Undervalued Spotlight #407

Adventure Comics #247, DC Comics, April 1958.

I’ve never been a big fan of DC’s early Silver Age relaunch books but I’m well aware that I speak to an empty room. The room is empty because everyone is out buying their Showcase #4’s, their Showcase #22’s and their Brave and the Bold #28’s. These are great books and I recognize their importance it’s just that I think a little too much weight (and value) is given to them. I also think that not enough weight (and value) is given to some early game-changing Silver Age DCs that have true 1st appearances including this week’s Undervalued Spotlight Adventure Comics #247.

The collecting community has not been kind to the Legion these last few decades. I remember when Legion appearances mattered, I remember the Guide flushing out issues up until at least the 14th appearance. I used to be able to sell Adventure #267’s (2nd appearance) and Action #267 (3rd appearance) as key issues with premiums to the Guide but not anymore, not for a while now.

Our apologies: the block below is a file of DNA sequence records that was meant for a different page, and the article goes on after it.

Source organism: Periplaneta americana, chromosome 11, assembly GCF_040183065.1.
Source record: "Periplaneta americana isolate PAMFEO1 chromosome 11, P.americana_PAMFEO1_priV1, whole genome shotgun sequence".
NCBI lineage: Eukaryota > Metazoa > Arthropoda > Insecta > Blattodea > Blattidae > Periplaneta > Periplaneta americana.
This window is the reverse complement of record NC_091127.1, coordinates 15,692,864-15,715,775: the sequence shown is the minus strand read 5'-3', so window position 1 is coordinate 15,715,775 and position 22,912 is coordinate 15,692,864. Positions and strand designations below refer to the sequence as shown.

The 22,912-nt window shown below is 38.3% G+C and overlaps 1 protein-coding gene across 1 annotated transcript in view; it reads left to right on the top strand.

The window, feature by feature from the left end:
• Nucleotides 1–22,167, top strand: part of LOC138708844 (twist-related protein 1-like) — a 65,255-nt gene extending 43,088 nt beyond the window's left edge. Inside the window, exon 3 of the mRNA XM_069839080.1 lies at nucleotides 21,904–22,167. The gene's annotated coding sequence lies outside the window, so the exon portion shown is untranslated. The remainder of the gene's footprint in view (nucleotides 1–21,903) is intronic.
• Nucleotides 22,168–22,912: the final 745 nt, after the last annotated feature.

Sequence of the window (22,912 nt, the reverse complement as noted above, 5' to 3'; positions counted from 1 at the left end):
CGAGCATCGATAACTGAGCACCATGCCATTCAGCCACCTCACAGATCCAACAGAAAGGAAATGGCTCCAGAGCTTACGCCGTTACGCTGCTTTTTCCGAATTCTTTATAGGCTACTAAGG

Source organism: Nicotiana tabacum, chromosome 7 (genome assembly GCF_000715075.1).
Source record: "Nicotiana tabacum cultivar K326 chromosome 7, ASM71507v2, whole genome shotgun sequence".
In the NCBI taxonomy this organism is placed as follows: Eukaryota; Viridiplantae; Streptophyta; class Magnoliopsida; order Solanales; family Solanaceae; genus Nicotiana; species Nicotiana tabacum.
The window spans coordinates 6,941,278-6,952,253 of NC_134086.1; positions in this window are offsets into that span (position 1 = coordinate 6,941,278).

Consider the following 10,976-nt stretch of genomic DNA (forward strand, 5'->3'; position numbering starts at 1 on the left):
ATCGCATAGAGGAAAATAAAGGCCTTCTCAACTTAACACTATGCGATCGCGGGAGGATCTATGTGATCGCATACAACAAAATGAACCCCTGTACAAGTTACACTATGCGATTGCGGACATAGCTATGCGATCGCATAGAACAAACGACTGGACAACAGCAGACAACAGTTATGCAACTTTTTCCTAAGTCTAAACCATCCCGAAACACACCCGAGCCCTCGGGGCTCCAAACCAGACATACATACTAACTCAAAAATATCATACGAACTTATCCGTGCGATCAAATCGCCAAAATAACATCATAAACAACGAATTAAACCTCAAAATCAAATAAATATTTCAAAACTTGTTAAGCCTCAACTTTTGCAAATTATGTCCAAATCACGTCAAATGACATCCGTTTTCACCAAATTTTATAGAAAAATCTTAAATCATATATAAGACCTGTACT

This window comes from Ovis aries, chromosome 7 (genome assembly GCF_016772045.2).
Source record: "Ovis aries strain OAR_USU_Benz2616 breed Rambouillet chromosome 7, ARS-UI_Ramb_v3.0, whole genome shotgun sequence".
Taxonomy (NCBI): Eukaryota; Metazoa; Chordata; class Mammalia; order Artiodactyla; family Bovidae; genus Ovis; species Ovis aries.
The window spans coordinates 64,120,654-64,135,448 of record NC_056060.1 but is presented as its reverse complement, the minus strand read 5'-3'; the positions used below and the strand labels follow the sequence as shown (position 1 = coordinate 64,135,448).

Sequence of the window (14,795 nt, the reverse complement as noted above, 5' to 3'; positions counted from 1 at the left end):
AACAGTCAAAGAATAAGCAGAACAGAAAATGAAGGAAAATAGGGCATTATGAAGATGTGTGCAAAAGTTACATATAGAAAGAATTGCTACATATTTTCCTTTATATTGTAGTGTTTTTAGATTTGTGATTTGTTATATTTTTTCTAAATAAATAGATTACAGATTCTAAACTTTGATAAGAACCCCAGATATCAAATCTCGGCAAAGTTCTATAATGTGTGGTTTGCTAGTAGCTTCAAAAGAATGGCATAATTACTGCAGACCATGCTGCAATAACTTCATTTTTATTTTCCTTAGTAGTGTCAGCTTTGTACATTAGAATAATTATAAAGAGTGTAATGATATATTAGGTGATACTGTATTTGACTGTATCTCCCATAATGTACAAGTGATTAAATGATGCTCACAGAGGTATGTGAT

The Legion of Superheroes is this riddle, this great idea and concept full of promise that DC/Warner own and I’m sure they’re trying to figure it out.

In Overstreet’s Guide Adventure Comics #247 is the 6th most valuable Silver Age DC, ahead of it are the 3 comics mentioned above and Flash #105 and JLA #1. What Adventure Comics #247 is though is the most valuable and most important original concept/creation of the DC Silver Age. Adventure #247 is THE big DC Silver Age book that is not a re-imaging intro, not a new title launch and not a related character creation (Supergirl). The next big DC book that qualifies is the distant second Showcase #6 (Challengers of the Unknown) which holds about 40% of the value.

If this is the big original concept DC book of Silver Age, which historically it has been, then I think we’re about to see a value appreciation.

Adventure Comics #247 is notoriously tough in high grade, as of this post there are only 19 in CGC 7.5 or higher. Recent sales of CGC 8.5s go something like this: Showcase #4 CGC 8.5 – $155,000, Showcase #22 CGC 8.5 – $60,000, Adventure Comics #247 CGC 8.5 – $19,000. Scarcity at CGC 8.5 is about the same for all three books 12, 9 and 9 respectively.